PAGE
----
February 20, 1923

President Warren G. Harding Acclaims Abraham Lincoln the Apogee of the Golden Age of American Statesmanship

Typed Letter Signed
1 page
SMC 1331
 Looking at Lincoln through the rear-view mirror of history, Harding notes a curious anomaly: the further away from Lincoln time takes us, the larger he becomes. In fact, not only does Lincoln seem larger, but he makes everyone around him larger too. The generation ending with the Civil War was “a sort of golden age of American statesmanship,” Harding surmises, in which giants roamed the political landscape. This was the direct result, he says, of Lincoln’s moral intensity: 

There were giants arrayed on both sides… and for that very reason we have come to appraise more highly the contributions of the Leader of Leaders whose sagacity, clarity of intellect, and steadfastness of purpose won for him premiership among those who at last dominated and won in the cause of Liberty and Union, Abraham Lincoln. Even those who were at the front of opposition to him appear to us greater by having coped with this giant… It was the moral intensity of this one man which, more than anything else, made the men of his time appear to us as giants.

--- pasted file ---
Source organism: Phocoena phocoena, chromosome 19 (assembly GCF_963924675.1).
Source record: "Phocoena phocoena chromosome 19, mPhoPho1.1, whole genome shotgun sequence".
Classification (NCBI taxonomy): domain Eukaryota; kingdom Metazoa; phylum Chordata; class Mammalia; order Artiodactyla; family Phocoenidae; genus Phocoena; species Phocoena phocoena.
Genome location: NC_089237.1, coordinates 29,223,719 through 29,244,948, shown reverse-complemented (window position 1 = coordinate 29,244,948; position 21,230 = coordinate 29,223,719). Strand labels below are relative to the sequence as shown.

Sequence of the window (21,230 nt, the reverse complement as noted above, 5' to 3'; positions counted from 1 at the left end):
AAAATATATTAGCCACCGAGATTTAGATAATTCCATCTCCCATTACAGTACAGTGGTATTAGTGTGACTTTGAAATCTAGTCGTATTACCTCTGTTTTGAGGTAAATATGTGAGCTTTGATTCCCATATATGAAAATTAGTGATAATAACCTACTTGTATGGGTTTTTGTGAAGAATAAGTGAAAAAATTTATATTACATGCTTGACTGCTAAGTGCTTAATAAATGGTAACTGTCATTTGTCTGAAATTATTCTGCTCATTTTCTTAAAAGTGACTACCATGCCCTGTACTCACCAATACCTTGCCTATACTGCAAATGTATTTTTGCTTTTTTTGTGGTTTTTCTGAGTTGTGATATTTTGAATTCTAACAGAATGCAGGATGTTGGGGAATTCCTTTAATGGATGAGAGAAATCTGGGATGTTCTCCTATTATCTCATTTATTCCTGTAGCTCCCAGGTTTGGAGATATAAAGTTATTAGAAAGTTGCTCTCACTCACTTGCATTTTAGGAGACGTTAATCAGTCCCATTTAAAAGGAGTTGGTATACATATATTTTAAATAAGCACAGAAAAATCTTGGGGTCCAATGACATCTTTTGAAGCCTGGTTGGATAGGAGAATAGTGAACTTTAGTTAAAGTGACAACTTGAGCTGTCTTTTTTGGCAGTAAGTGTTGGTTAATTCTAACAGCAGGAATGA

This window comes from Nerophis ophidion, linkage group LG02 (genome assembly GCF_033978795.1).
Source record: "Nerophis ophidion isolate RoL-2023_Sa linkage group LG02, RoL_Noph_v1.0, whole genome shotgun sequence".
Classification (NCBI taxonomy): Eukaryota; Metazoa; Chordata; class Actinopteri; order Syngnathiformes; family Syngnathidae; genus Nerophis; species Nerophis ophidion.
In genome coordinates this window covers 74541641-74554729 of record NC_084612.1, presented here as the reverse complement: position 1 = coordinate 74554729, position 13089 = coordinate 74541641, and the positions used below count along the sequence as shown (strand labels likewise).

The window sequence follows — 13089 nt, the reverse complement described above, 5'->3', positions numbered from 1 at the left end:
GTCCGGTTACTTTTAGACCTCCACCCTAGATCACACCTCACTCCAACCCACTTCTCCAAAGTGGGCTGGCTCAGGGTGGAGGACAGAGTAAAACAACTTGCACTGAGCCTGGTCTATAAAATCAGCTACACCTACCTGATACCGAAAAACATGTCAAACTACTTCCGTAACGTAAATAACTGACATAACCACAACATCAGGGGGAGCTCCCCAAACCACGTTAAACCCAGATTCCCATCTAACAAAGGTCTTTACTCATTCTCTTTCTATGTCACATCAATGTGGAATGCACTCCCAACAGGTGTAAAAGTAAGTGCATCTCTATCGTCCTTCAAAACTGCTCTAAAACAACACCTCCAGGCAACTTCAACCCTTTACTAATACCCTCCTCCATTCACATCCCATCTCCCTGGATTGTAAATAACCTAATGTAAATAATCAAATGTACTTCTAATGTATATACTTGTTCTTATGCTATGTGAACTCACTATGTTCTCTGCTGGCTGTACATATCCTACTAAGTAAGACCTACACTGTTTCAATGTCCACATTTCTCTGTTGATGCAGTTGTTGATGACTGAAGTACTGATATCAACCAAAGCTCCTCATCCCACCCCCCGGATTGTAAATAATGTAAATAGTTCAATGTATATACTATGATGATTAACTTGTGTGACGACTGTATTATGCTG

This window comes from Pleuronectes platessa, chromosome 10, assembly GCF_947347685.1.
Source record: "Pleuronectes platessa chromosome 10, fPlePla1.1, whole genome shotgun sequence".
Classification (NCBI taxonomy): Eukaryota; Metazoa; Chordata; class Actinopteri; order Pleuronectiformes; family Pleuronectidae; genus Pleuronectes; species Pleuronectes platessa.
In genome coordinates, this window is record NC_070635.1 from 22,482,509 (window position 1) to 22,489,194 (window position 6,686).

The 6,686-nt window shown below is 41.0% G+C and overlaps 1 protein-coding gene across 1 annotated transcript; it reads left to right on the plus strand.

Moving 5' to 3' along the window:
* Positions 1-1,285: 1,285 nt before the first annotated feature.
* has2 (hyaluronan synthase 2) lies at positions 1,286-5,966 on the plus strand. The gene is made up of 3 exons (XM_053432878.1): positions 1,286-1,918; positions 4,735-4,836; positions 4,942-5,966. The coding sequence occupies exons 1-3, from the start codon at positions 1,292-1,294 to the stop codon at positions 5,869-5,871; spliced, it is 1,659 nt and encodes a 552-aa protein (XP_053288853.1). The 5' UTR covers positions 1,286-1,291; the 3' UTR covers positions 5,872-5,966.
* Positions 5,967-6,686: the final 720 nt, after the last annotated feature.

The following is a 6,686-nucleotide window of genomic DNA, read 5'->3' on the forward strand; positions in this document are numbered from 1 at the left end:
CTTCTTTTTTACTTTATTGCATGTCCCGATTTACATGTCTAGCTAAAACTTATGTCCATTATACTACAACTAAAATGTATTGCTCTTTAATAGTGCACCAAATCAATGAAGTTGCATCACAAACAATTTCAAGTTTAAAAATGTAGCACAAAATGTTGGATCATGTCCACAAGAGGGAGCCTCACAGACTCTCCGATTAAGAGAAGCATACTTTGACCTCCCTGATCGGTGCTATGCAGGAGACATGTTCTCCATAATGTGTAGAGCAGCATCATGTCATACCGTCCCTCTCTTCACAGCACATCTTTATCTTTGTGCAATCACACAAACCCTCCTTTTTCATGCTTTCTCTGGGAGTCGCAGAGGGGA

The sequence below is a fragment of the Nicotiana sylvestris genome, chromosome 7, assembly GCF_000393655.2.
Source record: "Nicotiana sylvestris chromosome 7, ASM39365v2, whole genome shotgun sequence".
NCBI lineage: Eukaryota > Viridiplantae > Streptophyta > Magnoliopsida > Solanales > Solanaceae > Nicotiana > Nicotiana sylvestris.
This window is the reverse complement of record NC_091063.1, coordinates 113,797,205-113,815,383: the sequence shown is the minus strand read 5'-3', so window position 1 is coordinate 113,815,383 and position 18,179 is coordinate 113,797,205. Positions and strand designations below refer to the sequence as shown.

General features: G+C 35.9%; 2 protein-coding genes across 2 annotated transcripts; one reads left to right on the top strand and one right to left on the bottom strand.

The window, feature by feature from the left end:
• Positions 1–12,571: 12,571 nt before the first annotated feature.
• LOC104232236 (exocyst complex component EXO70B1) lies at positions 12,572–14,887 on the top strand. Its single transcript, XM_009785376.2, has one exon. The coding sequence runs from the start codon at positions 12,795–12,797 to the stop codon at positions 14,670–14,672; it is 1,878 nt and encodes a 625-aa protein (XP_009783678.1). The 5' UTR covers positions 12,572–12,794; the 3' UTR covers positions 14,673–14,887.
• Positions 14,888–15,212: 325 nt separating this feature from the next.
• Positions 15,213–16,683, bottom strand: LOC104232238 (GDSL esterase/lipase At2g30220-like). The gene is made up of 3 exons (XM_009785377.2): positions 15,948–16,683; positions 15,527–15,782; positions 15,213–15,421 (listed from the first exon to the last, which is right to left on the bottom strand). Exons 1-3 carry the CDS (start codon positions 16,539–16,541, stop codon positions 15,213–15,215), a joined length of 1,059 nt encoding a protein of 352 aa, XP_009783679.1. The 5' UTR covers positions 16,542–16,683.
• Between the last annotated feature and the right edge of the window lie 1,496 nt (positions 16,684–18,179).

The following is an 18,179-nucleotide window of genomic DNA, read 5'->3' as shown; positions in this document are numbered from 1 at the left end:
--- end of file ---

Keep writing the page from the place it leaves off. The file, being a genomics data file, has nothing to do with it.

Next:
Harding, whom most historians rate a sort of presidential pygmy, was by 1923 already deeply mired in scandal; but he was no fool, and in writing about a better man at a better time, no doubt felt, sincerely, the loss of the Edenic “Age of Lincoln” he salutes, and mourns, here. 
Typed Letter Signed, as President, 1 page, quarto, The White House, February 20, 1923. To C. E. Ditmer
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